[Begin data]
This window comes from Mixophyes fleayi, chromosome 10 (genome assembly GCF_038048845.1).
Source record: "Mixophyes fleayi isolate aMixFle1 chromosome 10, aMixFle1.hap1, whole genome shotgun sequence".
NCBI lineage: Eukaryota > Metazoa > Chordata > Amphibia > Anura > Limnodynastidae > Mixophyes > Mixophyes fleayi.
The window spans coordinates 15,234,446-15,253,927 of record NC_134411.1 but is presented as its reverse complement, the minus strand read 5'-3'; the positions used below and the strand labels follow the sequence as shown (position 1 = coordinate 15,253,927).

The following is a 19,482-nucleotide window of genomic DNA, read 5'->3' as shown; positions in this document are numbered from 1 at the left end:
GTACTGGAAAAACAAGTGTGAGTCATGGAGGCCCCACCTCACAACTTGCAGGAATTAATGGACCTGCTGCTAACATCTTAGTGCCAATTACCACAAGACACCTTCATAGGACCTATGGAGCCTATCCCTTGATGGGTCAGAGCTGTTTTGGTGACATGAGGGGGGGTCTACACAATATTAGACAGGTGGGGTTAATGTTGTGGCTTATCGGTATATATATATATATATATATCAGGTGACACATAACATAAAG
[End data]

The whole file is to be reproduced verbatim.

This window comes from Mixophyes fleayi, chromosome 10 (genome assembly GCF_038048845.1).
Source record: "Mixophyes fleayi isolate aMixFle1 chromosome 10, aMixFle1.hap1, whole genome shotgun sequence".
NCBI lineage: Eukaryota > Metazoa > Chordata > Amphibia > Anura > Limnodynastidae > Mixophyes > Mixophyes fleayi.
The window spans coordinates 15,234,446-15,253,927 of record NC_134411.1 but is presented as its reverse complement, the minus strand read 5'-3'; the positions used below and the strand labels follow the sequence as shown (position 1 = coordinate 15,253,927).

The following is a 19,482-nucleotide window of genomic DNA, read 5'->3' as shown; positions in this document are numbered from 1 at the left end:
GTACTGGAAAAACAAGTGTGAGTCATGGAGGCCCCACCTCACAACTTGCAGGAATTAATGGACCTGCTGCTAACATCTTAGTGCCAATTACCACAAGACACCTTCATAGGACCTATGGAGCCTATCCCTTGATGGGTCAGAGCTGTTTTGGTGACATGAGGGGGGGTCTACACAATATTAGACAGGTGGGGTTAATGTTGTGGCTTATCGGTATATATATATATATATATATCAGGTGACACATAACATAAAG